While once a major hotbed of H5N1 activity, including the detection of 8 human cases, reports have become far more sporadic from Bangladesh over the past few years with only one outbreak reported in all of 2016.
Today, however, the OIE has been notified for two different January outbreaks, roughly 200km apart. The first involves crows at the Rajshashi Medical College Campus, while the second was at a poultry farm in Dhaka.
While waterfowl (ducks & geese) and gallinaceous birds (turkeys, grouse, chickens & quail) are most often associated with carriage of HPAI H5 viruses, terrestrial birds such as crows, starlings, pigeons, and sparrows are also known to carry, and shed, theses viruses as well (see 2007’s EID Journal Role of Terrestrial Wild Birds in Ecology of Influenza A Virus (H5N1).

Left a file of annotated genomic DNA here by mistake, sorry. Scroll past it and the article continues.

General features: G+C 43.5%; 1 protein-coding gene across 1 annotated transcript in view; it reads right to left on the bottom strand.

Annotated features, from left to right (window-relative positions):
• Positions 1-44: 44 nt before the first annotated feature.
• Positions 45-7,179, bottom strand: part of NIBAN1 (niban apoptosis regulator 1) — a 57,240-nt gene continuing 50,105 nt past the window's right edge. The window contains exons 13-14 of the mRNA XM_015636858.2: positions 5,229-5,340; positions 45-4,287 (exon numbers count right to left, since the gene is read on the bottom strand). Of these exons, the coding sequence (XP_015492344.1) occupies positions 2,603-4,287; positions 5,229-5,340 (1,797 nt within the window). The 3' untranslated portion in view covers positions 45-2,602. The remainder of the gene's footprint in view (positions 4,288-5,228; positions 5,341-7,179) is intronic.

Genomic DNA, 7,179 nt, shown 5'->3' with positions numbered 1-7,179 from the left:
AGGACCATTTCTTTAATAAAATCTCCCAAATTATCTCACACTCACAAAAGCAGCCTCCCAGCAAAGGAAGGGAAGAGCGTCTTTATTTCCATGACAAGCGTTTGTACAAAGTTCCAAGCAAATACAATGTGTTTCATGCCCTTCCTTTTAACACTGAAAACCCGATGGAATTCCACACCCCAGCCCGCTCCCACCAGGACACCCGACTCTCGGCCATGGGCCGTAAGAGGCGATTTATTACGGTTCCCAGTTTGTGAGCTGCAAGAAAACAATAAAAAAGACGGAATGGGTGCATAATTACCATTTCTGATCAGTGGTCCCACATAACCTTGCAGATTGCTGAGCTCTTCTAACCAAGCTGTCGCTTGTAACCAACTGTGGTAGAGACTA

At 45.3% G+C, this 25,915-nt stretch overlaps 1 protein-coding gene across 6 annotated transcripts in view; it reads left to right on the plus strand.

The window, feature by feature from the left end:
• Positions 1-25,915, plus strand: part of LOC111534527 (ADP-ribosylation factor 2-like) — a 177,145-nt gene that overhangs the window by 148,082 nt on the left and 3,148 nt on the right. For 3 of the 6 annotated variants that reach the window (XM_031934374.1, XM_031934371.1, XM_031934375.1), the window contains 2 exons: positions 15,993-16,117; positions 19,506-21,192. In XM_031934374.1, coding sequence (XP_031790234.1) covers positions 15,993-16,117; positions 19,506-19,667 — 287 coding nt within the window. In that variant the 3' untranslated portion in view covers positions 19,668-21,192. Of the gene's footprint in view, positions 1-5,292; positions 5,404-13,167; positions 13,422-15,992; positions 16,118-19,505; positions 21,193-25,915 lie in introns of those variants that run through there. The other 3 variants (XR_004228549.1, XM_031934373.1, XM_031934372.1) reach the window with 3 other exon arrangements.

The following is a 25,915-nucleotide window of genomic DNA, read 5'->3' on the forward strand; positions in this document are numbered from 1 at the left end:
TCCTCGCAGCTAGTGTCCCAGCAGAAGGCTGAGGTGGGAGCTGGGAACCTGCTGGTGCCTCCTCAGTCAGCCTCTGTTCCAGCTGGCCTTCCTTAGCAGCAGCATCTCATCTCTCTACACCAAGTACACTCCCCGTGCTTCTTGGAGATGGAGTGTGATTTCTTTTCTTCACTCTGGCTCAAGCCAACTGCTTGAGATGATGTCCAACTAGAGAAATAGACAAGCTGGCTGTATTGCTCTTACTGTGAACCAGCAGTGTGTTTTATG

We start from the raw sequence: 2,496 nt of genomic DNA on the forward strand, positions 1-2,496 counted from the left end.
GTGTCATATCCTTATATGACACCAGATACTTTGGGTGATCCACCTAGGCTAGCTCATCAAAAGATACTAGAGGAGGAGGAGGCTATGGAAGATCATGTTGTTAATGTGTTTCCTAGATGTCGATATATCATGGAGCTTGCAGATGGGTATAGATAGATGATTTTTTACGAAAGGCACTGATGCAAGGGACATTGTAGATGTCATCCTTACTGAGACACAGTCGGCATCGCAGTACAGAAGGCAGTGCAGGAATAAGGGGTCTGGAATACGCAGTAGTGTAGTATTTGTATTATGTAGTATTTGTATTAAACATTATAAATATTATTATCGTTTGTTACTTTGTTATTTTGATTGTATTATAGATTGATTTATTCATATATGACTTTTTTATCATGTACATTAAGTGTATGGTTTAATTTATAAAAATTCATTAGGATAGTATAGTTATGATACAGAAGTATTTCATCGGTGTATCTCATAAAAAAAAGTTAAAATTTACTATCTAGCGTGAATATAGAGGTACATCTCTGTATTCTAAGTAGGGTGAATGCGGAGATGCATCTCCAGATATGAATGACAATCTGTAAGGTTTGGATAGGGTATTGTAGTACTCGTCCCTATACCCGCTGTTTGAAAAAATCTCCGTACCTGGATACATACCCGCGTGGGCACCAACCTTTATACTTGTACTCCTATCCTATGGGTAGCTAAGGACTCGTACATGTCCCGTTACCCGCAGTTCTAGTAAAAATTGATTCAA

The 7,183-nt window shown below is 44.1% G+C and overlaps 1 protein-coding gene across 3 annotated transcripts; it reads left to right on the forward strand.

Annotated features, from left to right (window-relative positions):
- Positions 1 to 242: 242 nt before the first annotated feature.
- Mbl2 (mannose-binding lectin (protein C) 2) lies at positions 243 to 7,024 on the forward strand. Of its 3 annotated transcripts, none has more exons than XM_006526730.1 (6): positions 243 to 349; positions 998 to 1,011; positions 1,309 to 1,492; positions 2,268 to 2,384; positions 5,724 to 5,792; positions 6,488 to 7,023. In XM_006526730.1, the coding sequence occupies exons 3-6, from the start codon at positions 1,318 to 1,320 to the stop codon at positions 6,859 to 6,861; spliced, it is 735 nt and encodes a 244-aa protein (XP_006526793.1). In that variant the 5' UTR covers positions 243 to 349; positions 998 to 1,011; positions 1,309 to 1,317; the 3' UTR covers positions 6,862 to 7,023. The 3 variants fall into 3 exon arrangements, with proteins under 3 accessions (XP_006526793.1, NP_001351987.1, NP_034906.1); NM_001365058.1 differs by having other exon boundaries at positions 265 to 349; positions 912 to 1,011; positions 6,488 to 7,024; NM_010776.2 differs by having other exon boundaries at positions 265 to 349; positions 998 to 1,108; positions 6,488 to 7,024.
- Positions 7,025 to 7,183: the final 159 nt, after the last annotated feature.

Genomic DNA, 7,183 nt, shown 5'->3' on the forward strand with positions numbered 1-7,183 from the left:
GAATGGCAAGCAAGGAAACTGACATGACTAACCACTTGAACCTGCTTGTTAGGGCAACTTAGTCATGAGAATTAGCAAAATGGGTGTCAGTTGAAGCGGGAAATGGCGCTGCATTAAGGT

As far back as 2008, we saw reports out of India of crows dying from the H5N1 virus. In 2012, and again in 2014 India saw numerous wild bird die offs that were blamed on the avian flu virus (see Media Report: H5N1 Killing Crows In Jharkhand).
With the emergence of new avian flu subtypes, clades, and genotypes around the globe nearly every year, research into their interactions with thousands of non-aquatic bird species has only just begun. And with the seemingly greater transmissibility of clade 184.108.40.206. H5 viruses among migratory birds in both Europe and Asia, the need for additional study and surveillance is all the greater.